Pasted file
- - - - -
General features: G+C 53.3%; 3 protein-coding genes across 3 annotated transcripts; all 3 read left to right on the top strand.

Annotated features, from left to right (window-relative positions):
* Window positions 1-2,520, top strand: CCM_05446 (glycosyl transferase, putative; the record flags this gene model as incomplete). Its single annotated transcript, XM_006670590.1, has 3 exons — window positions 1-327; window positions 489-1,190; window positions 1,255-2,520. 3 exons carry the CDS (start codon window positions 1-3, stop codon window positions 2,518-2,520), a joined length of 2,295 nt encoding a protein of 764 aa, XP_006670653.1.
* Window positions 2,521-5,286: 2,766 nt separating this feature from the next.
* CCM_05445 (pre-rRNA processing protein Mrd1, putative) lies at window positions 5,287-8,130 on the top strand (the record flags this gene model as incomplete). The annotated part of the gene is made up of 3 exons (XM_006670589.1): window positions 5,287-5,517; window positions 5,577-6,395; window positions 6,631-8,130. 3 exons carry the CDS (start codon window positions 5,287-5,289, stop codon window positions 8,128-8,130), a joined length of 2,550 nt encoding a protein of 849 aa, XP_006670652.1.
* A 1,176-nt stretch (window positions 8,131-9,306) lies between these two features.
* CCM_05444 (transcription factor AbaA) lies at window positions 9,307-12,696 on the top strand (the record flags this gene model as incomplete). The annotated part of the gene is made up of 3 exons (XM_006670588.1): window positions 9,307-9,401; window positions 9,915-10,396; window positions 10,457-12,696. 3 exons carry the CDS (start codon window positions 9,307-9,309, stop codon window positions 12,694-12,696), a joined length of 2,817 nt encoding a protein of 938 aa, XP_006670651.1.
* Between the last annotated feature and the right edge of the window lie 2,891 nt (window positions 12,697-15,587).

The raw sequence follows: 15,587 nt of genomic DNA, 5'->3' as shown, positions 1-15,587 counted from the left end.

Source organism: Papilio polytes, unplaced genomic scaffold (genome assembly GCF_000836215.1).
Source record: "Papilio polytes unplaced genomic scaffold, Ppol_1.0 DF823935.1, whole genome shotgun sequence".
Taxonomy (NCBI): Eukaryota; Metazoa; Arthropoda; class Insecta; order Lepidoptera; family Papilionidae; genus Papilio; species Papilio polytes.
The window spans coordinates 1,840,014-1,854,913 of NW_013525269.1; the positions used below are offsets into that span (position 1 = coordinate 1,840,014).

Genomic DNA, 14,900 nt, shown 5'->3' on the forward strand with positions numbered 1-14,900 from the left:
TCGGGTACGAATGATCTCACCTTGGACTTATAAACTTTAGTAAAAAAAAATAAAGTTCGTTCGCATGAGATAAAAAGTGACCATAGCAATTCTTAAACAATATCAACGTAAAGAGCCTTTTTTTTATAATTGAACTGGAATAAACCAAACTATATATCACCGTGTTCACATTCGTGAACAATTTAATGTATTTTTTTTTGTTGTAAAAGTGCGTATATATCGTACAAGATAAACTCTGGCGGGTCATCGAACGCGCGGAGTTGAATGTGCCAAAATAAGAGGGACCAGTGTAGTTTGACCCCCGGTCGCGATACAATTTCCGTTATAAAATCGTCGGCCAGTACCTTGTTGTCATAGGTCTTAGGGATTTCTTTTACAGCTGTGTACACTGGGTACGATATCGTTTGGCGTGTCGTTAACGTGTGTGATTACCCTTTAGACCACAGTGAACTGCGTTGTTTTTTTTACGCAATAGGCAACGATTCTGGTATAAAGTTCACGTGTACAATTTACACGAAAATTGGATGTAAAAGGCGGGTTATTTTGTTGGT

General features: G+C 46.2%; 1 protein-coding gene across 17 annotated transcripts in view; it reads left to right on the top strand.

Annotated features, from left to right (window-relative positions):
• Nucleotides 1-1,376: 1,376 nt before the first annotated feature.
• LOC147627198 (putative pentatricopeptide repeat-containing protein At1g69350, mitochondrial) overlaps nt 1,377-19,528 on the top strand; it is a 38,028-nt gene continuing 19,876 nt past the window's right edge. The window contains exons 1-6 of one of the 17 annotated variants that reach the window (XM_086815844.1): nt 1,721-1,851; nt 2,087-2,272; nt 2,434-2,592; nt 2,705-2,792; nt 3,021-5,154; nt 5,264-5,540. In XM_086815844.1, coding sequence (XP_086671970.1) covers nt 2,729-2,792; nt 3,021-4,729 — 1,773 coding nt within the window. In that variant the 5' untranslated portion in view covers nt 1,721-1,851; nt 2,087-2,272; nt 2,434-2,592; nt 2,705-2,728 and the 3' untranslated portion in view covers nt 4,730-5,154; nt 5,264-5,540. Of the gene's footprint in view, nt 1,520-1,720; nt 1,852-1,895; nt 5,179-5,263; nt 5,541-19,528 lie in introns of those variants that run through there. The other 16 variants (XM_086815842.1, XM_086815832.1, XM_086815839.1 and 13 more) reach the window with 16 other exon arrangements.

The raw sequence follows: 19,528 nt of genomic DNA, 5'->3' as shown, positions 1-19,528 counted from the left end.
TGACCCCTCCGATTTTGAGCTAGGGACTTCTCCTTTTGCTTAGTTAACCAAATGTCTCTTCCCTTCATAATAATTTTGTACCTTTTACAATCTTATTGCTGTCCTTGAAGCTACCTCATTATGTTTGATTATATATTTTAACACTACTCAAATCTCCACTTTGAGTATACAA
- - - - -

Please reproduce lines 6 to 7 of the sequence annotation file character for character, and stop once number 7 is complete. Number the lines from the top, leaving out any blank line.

* A 1,176-nt stretch (window positions 8,131-9,306) lies between these two features.
* CCM_05444 (transcription factor AbaA) lies at window positions 9,307-12,696 on the top strand (the record flags this gene model as incomplete). The annotated part of the gene is made up of 3 exons (XM_006670588.1): window positions 9,307-9,401; window positions 9,915-10,396; window positions 10,457-12,696. 3 exons carry the CDS (start codon window positions 9,307-9,309, stop codon window positions 12,694-12,696), a joined length of 2,817 nt encoding a protein of 938 aa, XP_006670651.1.